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By Ryan

Note: This is the second in a series of columns inspired by the excellent Reality Hunger by David Shields.  You should read it.


My first real, honest-to-goodness attempt at painting took the form of recreating the cover art from Pavement’s Wowee Zowee.  On a thirty-six-inch, square canvas, I painstakingly drew the image in pencil before painting with acrylics, which I still use despite their pedestrian reputation in the painting community.  It wasn’t until after I had completed the painting and, having stared at the album cover for hours, realized that I was painting a painting.  The now-familiar postmodern tradition: art about art.


The cover art for Wowee Zowee is by Brooklyn artist Steve Keene.  Steve says, “I want buying my paintings to be like buying a CD: it’s cheap, it’s art and it changes your life, but the object has no status.  Musicians create something for the moment, something with no boundaries and that kind of expansiveness is what I want to come across in my work.”  To this end, much of Keene’s work is itself a reproduction of art, most notably album covers.


Wowee Zowee looks a lot like Guru Guru’s Känguru.


I met Keene at his workspace last winter, where I stole three pieces from him for seven dollars.  Keene recalled the Pavement piece and told me about Bryan Charles, a writer who did the 33 1/3 on Wowee Zowee. Seems Charles had contacted him about the iconic cover, and Keene had dug through his materials to find the source photo he had based it on.  He told me that it came from a magazine, but he can’t recall which one.  When I told him that I had painted his painting (of a photograph), he seemed indifferent, but nice.  Art about art is old news.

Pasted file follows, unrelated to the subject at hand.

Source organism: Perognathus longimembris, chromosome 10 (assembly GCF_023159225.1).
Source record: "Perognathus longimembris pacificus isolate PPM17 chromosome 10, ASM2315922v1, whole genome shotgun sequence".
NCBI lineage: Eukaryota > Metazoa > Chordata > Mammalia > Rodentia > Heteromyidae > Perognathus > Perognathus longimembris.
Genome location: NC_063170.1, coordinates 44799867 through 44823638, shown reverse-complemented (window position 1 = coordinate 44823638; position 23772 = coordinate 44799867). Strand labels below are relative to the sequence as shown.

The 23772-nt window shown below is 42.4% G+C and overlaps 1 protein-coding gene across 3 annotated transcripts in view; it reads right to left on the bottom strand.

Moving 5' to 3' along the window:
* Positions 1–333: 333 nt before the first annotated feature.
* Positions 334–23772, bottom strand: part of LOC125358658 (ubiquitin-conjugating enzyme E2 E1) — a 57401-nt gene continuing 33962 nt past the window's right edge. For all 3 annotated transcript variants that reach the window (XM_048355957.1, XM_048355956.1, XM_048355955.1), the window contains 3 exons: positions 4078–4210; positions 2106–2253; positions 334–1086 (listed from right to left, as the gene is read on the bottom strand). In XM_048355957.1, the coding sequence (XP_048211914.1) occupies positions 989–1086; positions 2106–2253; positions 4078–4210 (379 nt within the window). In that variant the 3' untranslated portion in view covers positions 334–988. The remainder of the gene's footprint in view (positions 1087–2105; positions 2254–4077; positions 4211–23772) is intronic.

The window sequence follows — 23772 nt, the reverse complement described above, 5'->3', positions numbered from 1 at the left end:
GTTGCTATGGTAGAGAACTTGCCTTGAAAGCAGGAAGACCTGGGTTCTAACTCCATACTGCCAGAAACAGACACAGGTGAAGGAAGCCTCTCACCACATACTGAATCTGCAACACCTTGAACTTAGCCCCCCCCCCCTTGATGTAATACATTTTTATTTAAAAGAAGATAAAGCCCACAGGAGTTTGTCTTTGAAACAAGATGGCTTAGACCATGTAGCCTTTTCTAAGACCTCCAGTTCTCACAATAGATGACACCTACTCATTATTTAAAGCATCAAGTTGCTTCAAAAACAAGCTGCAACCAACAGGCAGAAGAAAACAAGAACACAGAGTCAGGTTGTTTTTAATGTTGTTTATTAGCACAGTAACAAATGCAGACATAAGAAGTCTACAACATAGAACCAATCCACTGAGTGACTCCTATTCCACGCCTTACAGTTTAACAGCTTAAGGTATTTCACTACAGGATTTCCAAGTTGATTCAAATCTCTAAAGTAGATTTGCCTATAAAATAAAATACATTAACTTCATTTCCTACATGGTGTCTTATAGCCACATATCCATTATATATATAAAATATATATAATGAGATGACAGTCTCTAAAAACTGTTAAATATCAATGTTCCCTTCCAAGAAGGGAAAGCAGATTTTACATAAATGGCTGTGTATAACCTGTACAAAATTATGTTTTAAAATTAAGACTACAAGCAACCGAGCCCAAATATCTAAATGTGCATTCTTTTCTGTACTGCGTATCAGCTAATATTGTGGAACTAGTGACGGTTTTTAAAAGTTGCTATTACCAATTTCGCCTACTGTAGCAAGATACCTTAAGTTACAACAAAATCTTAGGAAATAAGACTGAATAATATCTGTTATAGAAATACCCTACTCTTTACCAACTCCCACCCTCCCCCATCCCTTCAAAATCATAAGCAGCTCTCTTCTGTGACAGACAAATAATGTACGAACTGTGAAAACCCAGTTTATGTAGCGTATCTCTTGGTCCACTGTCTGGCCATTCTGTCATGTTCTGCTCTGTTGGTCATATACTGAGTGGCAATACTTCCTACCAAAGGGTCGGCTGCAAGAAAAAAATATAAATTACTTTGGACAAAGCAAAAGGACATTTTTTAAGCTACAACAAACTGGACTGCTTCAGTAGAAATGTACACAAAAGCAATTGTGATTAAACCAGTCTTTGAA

Noted postmodern theorist Jean Baudrillard developed the idea of simulacrum in four ways: a basic reflection of reality, a perversion of reality, a pretense of reality, and total simulacrum which represents no reality.  A photo, a painting, a painting of something that could exist, a painting of a photo that does not exist.  Copy of a copy.


When Richard Prince photographed cigarette ads featuring cowboys and various scenes from the American West, he challenged the notion of what constitutes consideration as art and what is merely a copyright violation.  According to U.S. Copyright law, a person may use another’s creation (i.e. photograph) without permission if he or she transforms it in some meaningful way.  So when Prince got away with copying advertisements, he opened the door for Thomas Struth to photograph people viewing art in museum, and allowed Andreas Gursky to photograph a Van Gogh painting and sell it as his own work.


By copying Struth’s museum photo and Gursky’s photo of a Van Gogh painting in his own work, artist (and friend) Alexander Bussey joins the conversation with photos that force the viewer to question whether he is just copying Crewdson, Gursky, Struth, or if he is genuinely creating his own art.


Cindy Sherman’s Untitled Film Stills are portraits of the artist that loosely resemble films.  Some are based on real films, others are vague recreations of thing Sherman might have seen in foreign films or B-movies.


Reality Hunger, by David Shields, is a call to arms for writers (and other artists) to work more like hip-hop artists: make it short, snappy, concise, and steal most of the good stuff from someone else.  Most (over half) of Reality Hunger is comprised of quotes and other written work by other writers.  Shields credits them only by force of his publisher, though he does instruct the reader to take a pair of scissors to the purposely-hard-to-read citations.


If all we do is copy, won’t we run out of original work?  Ah, but hasn’t this already happened?


Marcus Aurelius said, “There is nothing new under the sun.”  This was in the 100’s.


Variously attributed to both T.S. Elliot as “Good poets borrow, great poets steal,” and Picasso as “Good artists copy, great artists steal,” it is unlikely that either ever said those words, and the source of the original quote remains, a bit ironically, unknown.